investing

International investments: Bite the bullet?

William Reichenstein

William Reichenstein, CFA, Ph.D.

Chair in Investment Management
Baylor University

The market for international investments has been turned upside down by troubles in the eurozone. Those thinking about investing internationally for better asset allocation are left wondering if global markets are even worth the time. There's speculation on both sides of the issue, leaving individual investors short-changed for advice.

In order to get a better grasp on the risk and reward of international investments in a wishy-washy market, we asked William Reichenstein, CFA, Ph.D., to provide us with his insight. Reichenstein holds the Pat and Thomas R. Powers Chair in Investment Management at Baylor University. He is the author of "In the Presence of Taxes: Applications of After-Tax Asset Valuations," and he co-authored "Integrated Investments & the Tax Code" with William Jennings.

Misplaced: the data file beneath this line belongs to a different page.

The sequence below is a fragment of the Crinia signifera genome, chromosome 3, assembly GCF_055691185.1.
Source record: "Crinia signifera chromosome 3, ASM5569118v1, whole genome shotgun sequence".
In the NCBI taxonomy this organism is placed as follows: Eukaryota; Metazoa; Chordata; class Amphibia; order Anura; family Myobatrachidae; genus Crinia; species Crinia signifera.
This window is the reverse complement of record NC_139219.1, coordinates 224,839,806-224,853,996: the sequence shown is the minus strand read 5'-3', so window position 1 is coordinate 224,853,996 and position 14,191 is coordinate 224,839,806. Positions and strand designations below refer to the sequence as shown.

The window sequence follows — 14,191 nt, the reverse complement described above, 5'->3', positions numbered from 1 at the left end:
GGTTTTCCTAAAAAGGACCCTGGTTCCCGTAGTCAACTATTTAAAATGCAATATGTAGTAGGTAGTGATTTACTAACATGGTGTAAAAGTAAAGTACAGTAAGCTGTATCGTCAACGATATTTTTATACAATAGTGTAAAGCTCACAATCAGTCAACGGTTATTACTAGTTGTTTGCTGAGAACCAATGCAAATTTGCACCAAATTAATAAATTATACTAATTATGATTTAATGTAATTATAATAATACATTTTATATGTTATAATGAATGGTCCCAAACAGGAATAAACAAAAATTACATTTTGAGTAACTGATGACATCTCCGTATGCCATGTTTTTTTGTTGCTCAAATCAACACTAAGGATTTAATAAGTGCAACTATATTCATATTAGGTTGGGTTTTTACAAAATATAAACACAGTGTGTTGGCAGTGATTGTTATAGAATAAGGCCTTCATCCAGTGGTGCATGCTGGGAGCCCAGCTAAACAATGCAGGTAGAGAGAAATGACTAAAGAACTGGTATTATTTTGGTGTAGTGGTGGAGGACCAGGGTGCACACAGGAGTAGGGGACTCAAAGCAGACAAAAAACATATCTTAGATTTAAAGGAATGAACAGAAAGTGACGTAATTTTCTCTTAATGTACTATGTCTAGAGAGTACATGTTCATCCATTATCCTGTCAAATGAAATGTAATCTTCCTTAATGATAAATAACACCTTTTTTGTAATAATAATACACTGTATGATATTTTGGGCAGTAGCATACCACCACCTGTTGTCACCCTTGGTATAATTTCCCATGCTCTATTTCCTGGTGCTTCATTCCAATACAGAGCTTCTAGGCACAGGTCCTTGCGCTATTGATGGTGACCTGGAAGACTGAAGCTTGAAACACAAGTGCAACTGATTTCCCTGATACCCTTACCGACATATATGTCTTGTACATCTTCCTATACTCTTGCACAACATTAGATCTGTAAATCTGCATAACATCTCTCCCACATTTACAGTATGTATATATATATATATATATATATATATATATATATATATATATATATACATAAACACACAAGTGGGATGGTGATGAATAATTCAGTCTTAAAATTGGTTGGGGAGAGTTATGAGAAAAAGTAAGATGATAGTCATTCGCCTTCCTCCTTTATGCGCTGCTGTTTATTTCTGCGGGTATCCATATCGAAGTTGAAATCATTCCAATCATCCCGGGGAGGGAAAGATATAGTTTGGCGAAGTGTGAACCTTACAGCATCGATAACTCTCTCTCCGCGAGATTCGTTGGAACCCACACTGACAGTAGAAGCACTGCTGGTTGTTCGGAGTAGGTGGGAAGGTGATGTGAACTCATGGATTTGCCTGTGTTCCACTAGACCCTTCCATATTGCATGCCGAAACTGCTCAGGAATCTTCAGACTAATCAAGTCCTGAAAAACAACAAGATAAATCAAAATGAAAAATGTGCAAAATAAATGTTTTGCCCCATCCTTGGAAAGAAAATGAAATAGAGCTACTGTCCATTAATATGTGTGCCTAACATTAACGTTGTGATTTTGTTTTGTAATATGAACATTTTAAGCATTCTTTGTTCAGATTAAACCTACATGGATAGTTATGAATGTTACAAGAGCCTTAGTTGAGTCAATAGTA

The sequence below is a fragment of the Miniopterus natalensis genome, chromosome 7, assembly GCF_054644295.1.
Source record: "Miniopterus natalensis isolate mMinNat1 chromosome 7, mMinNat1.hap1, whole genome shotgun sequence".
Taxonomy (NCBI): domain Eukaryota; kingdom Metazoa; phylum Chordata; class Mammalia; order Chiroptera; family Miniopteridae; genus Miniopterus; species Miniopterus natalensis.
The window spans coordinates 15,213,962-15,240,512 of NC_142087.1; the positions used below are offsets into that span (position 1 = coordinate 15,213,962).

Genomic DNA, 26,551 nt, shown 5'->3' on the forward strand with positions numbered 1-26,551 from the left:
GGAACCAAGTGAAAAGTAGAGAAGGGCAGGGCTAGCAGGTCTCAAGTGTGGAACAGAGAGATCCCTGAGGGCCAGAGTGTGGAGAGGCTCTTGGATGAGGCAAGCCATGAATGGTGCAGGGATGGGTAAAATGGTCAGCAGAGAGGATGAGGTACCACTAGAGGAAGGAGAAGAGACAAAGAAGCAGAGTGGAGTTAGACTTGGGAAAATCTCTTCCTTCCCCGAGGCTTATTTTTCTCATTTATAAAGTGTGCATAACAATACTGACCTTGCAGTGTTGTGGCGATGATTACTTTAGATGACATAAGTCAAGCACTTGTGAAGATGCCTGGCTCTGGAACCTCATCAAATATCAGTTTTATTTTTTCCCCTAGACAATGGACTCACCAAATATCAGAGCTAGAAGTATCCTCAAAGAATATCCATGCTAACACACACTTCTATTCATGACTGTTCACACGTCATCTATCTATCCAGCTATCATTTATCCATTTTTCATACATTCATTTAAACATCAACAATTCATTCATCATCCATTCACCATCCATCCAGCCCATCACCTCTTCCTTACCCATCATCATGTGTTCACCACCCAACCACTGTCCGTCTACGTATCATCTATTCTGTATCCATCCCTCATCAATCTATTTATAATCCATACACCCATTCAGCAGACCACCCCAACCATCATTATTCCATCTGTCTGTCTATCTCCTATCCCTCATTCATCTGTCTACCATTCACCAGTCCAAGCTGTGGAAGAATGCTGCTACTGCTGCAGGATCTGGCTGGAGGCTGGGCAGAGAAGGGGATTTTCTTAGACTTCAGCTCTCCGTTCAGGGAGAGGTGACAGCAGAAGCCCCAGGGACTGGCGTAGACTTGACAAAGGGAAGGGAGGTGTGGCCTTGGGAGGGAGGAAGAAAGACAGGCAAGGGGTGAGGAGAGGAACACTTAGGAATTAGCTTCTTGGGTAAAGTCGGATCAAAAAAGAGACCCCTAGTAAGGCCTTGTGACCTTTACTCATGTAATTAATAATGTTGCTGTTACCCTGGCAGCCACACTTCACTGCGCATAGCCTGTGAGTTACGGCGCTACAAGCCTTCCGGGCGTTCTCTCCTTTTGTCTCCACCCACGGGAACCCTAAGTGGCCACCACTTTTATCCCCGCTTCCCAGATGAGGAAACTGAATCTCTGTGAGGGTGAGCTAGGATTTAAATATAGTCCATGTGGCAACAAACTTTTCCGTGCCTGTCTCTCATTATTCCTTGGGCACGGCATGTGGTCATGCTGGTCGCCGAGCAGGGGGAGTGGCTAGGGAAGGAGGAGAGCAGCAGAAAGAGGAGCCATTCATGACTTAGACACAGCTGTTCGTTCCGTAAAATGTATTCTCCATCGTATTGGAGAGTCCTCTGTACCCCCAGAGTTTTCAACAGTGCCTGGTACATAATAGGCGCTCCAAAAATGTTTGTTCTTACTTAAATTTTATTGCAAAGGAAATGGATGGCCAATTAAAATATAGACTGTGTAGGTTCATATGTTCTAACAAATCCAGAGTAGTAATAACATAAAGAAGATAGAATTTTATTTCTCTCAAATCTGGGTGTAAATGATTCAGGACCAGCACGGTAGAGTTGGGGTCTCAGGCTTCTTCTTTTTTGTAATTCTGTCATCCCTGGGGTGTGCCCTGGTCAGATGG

What are the pros and cons of including international investments in an investor's portfolio?

Professor's Perspective
Professor's Perspective

The pros: It allows a more efficient asset allocation. That is, the investor can get a higher expected return for the same level of portfolio risk or a lower risk for the same level of expected return. International securities do not move in lock step with U.S. securities. So, mixing the two provides diversification.


 

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